slavery, and some Southerners even threatened secession. Standing firm, Zachary Taylor was prepared to hold the Union together by armed force rather than by compromise. Born in Virginia in 1784, he was taken as an infant to Kentucky and raised on a plantation. He was a career officer in the Army, but his talk was most often of cotton raising. His home was in Baton Rouge, Louisiana, and he owned a plantation in Mississippi. But Taylor did not defend slavery or southern sectionalism; 40 years in the Army made him a strong nationalist. He spent a quarter of a century policing the frontiers against Indians. In the Mexican War he won major victories at Monterrey and Buena Vista. President Polk, disturbed by General Taylor's informal habits of command and perhaps his Whiggery as well, kept him in northern Mexico and sent an expedition under Gen. Winfield Scott to capture Mexico City. Taylor, incensed, thought that "the battle of Buena Vista opened the road to the city of Mexico and the halls of Montezuma, that others might revel in them." "Old Rough and Ready's" homespun ways were political assets. His long military record would appeal to northerners; his ownership of 100 slaves would lure southern votes. He had not committed himself on troublesome issues. The Whigs nominated him to run against the Democratic candidate, Lewis Cass, who favored letting the residents of territories decide for themselves whether they wanted slavery. In protest against Taylor the slaveholder and Cass the advocate of "squatter sovereignty," northerners who opposed extension of slavery into territories formed a Free Soil Party and nominated Martin Van Buren. In a close election, the Free Soilers pulled enough votes away from Cass to elect Taylor. Although Taylor had subscribed to Whig principles of legislative leadership, he was not inclined to be a puppet of Whig leaders in Congress. He acted at times as though he were above parties and politics. As disheveled as always, Taylor tried to run his administration in the same rule-of-thumb fashion with which he had fought Indians. Traditionally, people could decide whether they wanted slavery when they drew up new state constitutions. Therefore, to end the dispute over slavery in new areas, Taylor urged settlers in New Mexico and California to draft constitutions and apply for statehood, bypassing the territorial stage. Southerners were furious, since neither state constitution was likely to permit slavery; Members of Congress were dismayed, since they felt the President was usurping their policy-making prerogatives. In addition, Taylor's solution ignored several acute side issues: the northern dislike of the slave market operating in the District of Columbia; and the southern demands for a more stringent fugitive slave law. In February 1850 President Taylor had held a stormy conference with southern leaders who threatened secession. He told them that if necessary to enforce the laws, he personally would lead the Army. Persons "taken in rebellion against the Union, he would hang ... with less reluctance than he had hanged deserters and spies in Mexico." He never wavered. Then events took an unexpected turn. After participating in ceremonies at the Washington Monument on a blistering July 4, Taylor fell ill; within five days he was dead. After his death, the forces of compromise triumphed, but the war Taylor had been willing to face came 11 years later. In it, his only son Richard served as a general in the Confederate Army.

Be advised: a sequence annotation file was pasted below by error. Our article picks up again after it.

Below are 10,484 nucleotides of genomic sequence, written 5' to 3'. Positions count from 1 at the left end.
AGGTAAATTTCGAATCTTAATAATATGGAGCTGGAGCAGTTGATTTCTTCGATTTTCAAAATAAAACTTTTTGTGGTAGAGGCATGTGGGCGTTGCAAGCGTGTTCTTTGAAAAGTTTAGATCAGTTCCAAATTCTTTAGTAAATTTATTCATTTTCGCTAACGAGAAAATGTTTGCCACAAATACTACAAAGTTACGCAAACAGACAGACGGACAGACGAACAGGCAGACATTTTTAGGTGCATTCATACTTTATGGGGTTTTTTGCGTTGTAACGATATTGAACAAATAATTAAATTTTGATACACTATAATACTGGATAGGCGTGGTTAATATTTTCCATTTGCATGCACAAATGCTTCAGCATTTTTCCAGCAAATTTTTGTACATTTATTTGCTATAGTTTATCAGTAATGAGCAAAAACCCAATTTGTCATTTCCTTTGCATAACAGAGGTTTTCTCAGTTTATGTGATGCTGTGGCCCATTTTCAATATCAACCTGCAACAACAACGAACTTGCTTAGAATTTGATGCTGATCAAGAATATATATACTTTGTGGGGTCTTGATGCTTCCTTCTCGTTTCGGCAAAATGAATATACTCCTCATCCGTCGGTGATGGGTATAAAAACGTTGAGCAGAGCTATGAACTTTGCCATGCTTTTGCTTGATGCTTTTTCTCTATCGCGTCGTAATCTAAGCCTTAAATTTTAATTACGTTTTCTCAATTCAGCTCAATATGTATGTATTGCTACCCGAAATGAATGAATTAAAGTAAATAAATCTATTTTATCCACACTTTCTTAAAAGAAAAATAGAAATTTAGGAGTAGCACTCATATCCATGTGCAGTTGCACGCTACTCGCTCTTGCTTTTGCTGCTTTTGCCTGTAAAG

Home Page |  What's New |  Most Wanted |  Surnames |  Photos |  Histories |  Documents |  Cemeteries |  Places |  Dates |  Reports |  Sources